For example, Senior Vice President of Sales at Lineage Logistics, Dan DiDonato, reports instances where importers and their customers strike deals but subsequently fail to inform the responsible logistics company that a large shipment will require transportation.
The panel at the GSMC stressed that this must change, and that seafood suppliers must begin to treat logistics not as a back-office function, but as a core element of their customer offerings.
The panel also agreed upon a reality becoming evident to logistics professionals across many other industries—that a just-in-time approach today leaves a company merely one supply chain hiccup away from letting customers down.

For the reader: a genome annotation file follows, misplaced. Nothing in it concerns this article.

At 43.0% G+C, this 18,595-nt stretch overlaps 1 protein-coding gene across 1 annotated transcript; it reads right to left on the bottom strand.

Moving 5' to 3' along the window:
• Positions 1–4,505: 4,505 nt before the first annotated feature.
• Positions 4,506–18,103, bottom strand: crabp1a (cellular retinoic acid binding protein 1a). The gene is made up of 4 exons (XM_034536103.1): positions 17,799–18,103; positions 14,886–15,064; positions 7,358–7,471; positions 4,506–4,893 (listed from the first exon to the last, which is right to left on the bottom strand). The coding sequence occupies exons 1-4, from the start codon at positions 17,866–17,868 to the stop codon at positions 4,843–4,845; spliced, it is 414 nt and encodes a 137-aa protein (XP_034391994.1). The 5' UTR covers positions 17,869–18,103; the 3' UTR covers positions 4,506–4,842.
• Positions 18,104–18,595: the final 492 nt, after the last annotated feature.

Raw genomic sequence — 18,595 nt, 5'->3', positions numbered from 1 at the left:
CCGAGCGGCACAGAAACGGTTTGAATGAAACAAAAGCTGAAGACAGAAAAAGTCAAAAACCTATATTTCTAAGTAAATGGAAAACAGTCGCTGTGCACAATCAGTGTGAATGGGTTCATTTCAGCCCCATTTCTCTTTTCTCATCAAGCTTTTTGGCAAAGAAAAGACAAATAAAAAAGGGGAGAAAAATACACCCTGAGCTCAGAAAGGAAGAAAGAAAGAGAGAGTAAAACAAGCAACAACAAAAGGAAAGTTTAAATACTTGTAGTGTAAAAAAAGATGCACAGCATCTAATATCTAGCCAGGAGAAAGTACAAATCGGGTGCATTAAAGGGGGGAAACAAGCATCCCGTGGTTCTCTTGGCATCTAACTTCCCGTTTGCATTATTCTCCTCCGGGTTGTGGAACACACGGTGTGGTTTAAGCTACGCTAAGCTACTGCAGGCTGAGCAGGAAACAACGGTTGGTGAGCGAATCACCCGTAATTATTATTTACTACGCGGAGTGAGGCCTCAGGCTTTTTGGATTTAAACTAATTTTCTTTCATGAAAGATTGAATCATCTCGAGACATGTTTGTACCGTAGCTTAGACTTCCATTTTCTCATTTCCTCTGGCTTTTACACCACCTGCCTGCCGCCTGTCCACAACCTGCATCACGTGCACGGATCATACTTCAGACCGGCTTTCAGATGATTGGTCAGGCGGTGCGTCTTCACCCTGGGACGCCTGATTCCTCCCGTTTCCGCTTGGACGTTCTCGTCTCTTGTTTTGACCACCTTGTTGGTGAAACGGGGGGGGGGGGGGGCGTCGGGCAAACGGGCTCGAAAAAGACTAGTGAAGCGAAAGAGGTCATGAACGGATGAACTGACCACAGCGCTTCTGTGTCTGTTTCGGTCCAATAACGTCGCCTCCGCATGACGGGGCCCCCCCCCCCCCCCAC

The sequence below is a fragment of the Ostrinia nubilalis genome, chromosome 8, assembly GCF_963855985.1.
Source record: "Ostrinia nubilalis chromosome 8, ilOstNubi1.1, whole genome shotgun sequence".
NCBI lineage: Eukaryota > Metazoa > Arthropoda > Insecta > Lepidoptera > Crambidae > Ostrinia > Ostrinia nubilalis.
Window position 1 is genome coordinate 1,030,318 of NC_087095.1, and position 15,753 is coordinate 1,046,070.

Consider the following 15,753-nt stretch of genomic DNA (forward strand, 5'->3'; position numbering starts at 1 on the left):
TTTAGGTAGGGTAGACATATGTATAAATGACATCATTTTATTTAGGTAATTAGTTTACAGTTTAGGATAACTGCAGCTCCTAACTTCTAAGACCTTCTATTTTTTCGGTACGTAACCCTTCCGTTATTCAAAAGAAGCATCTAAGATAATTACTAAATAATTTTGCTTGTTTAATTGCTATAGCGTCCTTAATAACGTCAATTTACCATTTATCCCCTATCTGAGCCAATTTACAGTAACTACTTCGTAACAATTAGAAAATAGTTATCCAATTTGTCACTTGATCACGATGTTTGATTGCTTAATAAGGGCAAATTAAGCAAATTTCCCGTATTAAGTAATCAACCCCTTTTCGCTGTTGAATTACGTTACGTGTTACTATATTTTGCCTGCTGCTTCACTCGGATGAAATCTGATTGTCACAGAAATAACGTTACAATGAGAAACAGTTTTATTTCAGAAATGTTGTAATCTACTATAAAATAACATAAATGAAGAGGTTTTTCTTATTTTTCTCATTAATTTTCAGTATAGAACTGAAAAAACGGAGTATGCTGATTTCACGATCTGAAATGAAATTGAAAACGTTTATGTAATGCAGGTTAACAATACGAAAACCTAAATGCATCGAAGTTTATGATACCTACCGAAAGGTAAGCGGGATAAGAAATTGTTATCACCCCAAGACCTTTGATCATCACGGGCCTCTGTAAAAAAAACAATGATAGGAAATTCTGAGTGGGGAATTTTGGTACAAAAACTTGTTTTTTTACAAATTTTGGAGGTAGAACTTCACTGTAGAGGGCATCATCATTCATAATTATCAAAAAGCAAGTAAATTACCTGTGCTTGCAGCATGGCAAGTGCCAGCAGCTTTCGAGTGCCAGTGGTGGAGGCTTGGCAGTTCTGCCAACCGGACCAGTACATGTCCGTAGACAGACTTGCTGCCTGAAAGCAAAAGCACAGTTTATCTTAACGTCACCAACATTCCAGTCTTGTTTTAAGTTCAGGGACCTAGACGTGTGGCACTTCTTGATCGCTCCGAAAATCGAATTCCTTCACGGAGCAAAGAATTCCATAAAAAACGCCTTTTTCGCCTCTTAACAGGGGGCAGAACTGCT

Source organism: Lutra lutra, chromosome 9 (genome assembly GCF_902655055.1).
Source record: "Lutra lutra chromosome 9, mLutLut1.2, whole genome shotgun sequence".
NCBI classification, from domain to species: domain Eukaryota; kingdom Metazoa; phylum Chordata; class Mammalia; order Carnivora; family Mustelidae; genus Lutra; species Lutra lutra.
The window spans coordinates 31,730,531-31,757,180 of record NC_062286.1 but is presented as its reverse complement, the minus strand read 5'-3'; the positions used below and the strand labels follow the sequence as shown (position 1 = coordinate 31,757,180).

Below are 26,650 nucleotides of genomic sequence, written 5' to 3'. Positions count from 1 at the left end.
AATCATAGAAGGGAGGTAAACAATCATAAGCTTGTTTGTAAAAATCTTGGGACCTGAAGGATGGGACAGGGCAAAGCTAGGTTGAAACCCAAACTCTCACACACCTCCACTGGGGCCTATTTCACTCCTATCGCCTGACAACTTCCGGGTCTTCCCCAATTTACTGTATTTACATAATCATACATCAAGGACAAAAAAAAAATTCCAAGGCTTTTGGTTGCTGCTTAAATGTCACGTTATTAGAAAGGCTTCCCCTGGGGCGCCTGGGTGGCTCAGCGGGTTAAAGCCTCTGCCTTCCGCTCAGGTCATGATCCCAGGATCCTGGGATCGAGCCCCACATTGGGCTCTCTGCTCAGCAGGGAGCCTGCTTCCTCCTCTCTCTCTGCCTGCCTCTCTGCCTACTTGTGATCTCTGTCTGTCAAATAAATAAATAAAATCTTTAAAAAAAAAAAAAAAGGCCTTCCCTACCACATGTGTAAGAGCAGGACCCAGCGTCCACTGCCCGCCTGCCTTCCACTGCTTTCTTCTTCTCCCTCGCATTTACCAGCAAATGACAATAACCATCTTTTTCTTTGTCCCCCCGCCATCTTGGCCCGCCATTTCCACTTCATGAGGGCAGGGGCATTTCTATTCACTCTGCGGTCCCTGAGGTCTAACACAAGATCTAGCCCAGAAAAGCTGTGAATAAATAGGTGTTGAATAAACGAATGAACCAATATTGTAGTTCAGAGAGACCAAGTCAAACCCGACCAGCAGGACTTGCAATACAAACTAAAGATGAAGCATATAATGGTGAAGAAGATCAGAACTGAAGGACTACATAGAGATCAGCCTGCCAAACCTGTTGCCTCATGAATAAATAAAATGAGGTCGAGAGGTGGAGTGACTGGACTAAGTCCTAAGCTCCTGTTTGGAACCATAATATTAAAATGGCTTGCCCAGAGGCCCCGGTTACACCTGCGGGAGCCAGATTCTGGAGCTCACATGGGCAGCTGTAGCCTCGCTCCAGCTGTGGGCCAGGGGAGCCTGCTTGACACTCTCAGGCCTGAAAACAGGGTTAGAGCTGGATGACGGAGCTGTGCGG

The Big and Bulky Boom in Last-Mile Logistics
It’s no secret that the final stage of retail logistics, otherwise known as the last mile, is typically the most expensive for operators, regardless of whether they are ecommerce or conventional retailers with an in-house fleet, or whether they outsource to a 3PL. As a proportion of total transportation costs for a given product, the last mile can generate up to 40%.
Nevertheless, in the ecommerce age, the volume of goods that retailers must commit to delivering into their customers’ hands will continue to increase, and to a degree, so will the size of those goods.
Last-mile delivery is now so prolific that the activity is naturally separating into categories, one of which—we’ll call it big and bulky, for want of a better expression—is ballooning in its sector size. Indeed, it looks set to be one of the hottest growth categories in logistics during the year ahead.